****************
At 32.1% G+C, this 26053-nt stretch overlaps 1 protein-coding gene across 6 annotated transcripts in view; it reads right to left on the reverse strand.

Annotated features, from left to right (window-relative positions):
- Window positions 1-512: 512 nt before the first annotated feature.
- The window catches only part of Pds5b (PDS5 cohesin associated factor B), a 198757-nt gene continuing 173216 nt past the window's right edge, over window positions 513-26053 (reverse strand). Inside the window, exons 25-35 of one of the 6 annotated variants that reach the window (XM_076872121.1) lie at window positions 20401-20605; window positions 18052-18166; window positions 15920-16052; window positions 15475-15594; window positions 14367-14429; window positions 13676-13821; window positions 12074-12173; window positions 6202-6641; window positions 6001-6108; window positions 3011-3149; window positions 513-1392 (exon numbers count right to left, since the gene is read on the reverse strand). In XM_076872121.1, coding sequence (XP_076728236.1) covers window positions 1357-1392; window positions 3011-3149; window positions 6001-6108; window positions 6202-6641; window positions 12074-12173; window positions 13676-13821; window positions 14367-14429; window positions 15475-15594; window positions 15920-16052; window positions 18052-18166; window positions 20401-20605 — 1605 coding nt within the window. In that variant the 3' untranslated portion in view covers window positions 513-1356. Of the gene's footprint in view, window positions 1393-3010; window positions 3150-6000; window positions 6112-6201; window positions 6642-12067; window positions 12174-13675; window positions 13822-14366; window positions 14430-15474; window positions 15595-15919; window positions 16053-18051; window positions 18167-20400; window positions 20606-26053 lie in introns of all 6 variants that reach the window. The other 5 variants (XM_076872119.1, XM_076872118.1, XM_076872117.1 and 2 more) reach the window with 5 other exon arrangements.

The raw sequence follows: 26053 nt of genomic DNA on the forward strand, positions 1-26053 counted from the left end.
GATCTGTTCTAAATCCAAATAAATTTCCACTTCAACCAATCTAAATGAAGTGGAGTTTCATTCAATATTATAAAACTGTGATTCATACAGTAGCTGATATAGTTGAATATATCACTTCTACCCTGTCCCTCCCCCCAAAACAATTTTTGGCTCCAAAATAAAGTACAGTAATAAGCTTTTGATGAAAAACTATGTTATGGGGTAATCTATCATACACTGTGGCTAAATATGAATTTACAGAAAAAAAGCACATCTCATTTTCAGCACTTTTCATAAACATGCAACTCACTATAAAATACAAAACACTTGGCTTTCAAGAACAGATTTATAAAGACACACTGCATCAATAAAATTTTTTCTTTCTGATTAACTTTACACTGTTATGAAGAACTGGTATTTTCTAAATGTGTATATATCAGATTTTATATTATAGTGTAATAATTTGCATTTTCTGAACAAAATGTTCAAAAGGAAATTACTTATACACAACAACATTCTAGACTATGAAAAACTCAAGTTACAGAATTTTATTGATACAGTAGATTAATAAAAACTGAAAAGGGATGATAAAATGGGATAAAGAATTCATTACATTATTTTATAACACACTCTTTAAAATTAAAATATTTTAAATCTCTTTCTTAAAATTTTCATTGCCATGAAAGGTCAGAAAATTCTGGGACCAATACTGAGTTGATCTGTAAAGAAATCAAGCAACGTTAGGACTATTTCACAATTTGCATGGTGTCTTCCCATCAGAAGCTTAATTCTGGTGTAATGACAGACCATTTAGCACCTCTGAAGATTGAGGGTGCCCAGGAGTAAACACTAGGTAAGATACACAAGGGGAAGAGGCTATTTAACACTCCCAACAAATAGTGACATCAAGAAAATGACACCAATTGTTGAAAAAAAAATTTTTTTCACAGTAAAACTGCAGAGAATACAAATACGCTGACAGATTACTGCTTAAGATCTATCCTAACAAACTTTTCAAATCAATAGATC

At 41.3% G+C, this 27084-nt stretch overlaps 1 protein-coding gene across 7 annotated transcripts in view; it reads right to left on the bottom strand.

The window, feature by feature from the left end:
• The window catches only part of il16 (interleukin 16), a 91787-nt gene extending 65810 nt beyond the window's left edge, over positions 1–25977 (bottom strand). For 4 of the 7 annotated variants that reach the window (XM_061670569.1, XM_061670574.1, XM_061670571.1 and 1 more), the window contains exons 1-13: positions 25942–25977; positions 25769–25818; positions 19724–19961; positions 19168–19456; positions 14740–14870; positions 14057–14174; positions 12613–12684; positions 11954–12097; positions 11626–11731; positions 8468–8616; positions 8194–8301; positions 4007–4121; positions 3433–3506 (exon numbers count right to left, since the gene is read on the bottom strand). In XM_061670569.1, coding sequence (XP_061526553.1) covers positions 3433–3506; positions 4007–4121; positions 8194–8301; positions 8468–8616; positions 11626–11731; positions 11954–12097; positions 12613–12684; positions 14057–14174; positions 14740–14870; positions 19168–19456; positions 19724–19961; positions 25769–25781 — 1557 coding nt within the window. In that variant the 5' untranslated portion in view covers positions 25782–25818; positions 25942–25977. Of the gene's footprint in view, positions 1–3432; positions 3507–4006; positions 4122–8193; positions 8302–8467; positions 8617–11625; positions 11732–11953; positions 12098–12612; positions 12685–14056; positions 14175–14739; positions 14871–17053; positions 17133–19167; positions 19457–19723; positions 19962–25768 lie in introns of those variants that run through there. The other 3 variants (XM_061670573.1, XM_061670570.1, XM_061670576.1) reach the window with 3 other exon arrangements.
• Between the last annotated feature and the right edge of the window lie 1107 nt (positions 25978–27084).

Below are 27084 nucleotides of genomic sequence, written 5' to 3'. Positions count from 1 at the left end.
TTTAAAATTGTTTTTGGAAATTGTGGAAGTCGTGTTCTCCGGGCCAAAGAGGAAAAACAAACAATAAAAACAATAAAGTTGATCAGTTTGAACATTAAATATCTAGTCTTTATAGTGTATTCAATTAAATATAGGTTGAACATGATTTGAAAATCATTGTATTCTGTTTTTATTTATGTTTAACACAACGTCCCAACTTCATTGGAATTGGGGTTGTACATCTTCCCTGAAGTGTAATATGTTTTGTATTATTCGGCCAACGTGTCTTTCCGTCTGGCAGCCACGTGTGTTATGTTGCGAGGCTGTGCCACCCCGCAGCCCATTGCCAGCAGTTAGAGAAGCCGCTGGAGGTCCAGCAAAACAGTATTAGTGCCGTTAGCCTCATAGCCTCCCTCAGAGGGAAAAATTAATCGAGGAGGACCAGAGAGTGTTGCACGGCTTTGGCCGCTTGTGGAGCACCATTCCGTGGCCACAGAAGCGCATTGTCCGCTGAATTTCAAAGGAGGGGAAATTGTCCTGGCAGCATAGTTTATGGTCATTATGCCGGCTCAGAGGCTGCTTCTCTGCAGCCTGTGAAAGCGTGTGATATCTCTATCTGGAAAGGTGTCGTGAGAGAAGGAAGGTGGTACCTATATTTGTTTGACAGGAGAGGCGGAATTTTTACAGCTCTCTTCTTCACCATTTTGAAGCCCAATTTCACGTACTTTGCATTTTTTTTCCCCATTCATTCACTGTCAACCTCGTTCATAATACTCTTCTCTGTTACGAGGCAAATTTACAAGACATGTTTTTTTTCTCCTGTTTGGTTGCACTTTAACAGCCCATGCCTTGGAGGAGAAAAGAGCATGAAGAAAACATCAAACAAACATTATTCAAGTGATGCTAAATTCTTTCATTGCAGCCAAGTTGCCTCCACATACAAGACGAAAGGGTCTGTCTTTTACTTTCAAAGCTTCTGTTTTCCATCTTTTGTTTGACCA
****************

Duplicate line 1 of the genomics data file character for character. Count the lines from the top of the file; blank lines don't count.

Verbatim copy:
At 32.1% G+C, this 26053-nt stretch overlaps 1 protein-coding gene across 6 annotated transcripts in view; it reads right to left on the reverse strand.